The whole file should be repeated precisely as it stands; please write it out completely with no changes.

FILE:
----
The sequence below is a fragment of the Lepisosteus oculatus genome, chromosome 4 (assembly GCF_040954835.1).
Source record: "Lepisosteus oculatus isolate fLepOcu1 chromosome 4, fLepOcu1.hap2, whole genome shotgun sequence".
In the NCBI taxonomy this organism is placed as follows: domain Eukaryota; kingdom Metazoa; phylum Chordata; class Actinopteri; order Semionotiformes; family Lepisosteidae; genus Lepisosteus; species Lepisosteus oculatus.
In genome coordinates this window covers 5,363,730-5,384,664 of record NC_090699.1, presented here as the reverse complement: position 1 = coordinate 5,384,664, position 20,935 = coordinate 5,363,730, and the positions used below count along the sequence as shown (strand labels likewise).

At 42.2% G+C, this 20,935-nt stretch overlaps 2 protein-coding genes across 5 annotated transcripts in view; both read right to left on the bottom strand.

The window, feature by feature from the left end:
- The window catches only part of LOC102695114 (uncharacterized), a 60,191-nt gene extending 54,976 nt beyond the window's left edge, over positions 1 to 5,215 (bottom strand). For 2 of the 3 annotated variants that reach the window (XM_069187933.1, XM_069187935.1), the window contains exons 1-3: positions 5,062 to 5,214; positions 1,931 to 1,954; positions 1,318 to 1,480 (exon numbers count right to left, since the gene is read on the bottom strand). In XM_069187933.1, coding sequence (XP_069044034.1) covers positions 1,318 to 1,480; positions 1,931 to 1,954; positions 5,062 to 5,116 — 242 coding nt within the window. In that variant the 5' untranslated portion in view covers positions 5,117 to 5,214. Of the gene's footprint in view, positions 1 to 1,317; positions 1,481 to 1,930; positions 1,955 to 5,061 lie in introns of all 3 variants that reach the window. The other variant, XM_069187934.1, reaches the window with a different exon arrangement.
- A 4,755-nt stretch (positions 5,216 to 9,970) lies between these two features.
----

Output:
The sequence below is a fragment of the Lepisosteus oculatus genome, chromosome 4 (assembly GCF_040954835.1).
Source record: "Lepisosteus oculatus isolate fLepOcu1 chromosome 4, fLepOcu1.hap2, whole genome shotgun sequence".
In the NCBI taxonomy this organism is placed as follows: domain Eukaryota; kingdom Metazoa; phylum Chordata; class Actinopteri; order Semionotiformes; family Lepisosteidae; genus Lepisosteus; species Lepisosteus oculatus.
In genome coordinates this window covers 5,363,730-5,384,664 of record NC_090699.1, presented here as the reverse complement: position 1 = coordinate 5,384,664, position 20,935 = coordinate 5,363,730, and the positions used below count along the sequence as shown (strand labels likewise).

At 42.2% G+C, this 20,935-nt stretch overlaps 2 protein-coding genes across 5 annotated transcripts in view; both read right to left on the bottom strand.

The window, feature by feature from the left end:
- The window catches only part of LOC102695114 (uncharacterized), a 60,191-nt gene extending 54,976 nt beyond the window's left edge, over positions 1 to 5,215 (bottom strand). For 2 of the 3 annotated variants that reach the window (XM_069187933.1, XM_069187935.1), the window contains exons 1-3: positions 5,062 to 5,214; positions 1,931 to 1,954; positions 1,318 to 1,480 (exon numbers count right to left, since the gene is read on the bottom strand). In XM_069187933.1, coding sequence (XP_069044034.1) covers positions 1,318 to 1,480; positions 1,931 to 1,954; positions 5,062 to 5,116 — 242 coding nt within the window. In that variant the 5' untranslated portion in view covers positions 5,117 to 5,214. Of the gene's footprint in view, positions 1 to 1,317; positions 1,481 to 1,930; positions 1,955 to 5,061 lie in introns of all 3 variants that reach the window. The other variant, XM_069187934.1, reaches the window with a different exon arrangement.
- A 4,755-nt stretch (positions 5,216 to 9,970) lies between these two features.